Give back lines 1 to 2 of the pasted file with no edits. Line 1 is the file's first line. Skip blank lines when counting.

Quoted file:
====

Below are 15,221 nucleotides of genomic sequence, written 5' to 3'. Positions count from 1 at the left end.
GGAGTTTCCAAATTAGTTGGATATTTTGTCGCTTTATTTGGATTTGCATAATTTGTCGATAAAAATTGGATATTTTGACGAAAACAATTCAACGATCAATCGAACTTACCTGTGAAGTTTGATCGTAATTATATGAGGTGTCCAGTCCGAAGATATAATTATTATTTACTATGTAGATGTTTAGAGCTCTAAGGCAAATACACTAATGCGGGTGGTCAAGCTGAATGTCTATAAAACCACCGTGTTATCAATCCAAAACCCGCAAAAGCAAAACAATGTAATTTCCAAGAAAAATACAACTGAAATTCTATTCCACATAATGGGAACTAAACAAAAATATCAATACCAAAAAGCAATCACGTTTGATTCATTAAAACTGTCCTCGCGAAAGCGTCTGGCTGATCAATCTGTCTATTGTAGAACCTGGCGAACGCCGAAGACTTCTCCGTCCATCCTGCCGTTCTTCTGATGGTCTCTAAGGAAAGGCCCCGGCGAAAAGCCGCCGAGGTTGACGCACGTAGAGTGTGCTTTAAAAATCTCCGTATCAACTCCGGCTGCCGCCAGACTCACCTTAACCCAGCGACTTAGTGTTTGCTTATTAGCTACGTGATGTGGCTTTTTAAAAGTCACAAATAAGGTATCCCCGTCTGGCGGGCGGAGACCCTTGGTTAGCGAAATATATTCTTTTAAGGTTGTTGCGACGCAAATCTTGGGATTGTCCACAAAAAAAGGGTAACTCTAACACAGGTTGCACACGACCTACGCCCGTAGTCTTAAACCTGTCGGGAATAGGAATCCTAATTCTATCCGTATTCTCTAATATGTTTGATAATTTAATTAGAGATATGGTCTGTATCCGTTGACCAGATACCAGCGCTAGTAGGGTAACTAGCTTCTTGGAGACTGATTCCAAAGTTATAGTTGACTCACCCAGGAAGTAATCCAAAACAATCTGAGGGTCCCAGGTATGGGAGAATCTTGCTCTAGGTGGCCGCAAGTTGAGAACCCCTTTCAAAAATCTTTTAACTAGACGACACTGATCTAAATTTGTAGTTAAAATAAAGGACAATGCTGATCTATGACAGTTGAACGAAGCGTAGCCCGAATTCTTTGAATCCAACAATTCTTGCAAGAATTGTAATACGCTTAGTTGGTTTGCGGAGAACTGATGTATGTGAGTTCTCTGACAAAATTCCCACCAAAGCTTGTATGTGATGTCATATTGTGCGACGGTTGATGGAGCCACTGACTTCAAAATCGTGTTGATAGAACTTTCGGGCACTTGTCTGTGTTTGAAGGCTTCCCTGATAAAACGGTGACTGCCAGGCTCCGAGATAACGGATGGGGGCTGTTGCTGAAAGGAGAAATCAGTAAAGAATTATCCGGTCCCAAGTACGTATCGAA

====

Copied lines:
Below are 15,221 nucleotides of genomic sequence, written 5' to 3'. Positions count from 1 at the left end.
GGAGTTTCCAAATTAGTTGGATATTTTGTCGCTTTATTTGGATTTGCATAATTTGTCGATAAAAATTGGATATTTTGACGAAAACAATTCAACGATCAATCGAACTTACCTGTGAAGTTTGATCGTAATTATATGAGGTGTCCAGTCCGAAGATATAATTATTATTTACTATGTAGATGTTTAGAGCTCTAAGGCAAATACACTAATGCGGGTGGTCAAGCTGAATGTCTATAAAACCACCGTGTTATCAATCCAAAACCCGCAAAAGCAAAACAATGTAATTTCCAAGAAAAATACAACTGAAATTCTATTCCACATAATGGGAACTAAACAAAAATATCAATACCAAAAAGCAATCACGTTTGATTCATTAAAACTGTCCTCGCGAAAGCGTCTGGCTGATCAATCTGTCTATTGTAGAACCTGGCGAACGCCGAAGACTTCTCCGTCCATCCTGCCGTTCTTCTGATGGTCTCTAAGGAAAGGCCCCGGCGAAAAGCCGCCGAGGTTGACGCACGTAGAGTGTGCTTTAAAAATCTCCGTATCAACTCCGGCTGCCGCCAGACTCACCTTAACCCAGCGACTTAGTGTTTGCTTATTAGCTACGTGATGTGGCTTTTTAAAAGTCACAAATAAGGTATCCCCGTCTGGCGGGCGGAGACCCTTGGTTAGCGAAATATATTCTTTTAAGGTTGTTGCGACGCAAATCTTGGGATTGTCCACAAAAAAAGGGTAACTCTAACACAGGTTGCACACGACCTACGCCCGTAGTCTTAAACCTGTCGGGAATAGGAATCCTAATTCTATCCGTATTCTCTAATATGTTTGATAATTTAATTAGAGATATGGTCTGTATCCGTTGACCAGATACCAGCGCTAGTAGGGTAACTAGCTTCTTGGAGACTGATTCCAAAGTTATAGTTGACTCACCCAGGAAGTAATCCAAAACAATCTGAGGGTCCCAGGTATGGGAGAATCTTGCTCTAGGTGGCCGCAAGTTGAGAACCCCTTTCAAAAATCTTTTAACTAGACGACACTGATCTAAATTTGTAGTTAAAATAAAGGACAATGCTGATCTATGACAGTTGAACGAAGCGTAGCCCGAATTCTTTGAATCCAACAATTCTTGCAAGAATTGTAATACGCTTAGTTGGTTTGCGGAGAACTGATGTATGTGAGTTCTCTGACAAAATTCCCACCAAAGCTTGTATGTGATGTCATATTGTGCGACGGTTGATGGAGCCACTGACTTCAAAATCGTGTTGATAGAACTTTCGGGCACTTGTCTGTGTTTGAAGGCTTCCCTGATAAAACGGTGACTGCCAGGCTCCGAGATAACGGATGGGGGCTGTTGCTGAAAGGAGAAATCAGTAAAGAATTATCCGGTCCCAAGTACGTATCGAA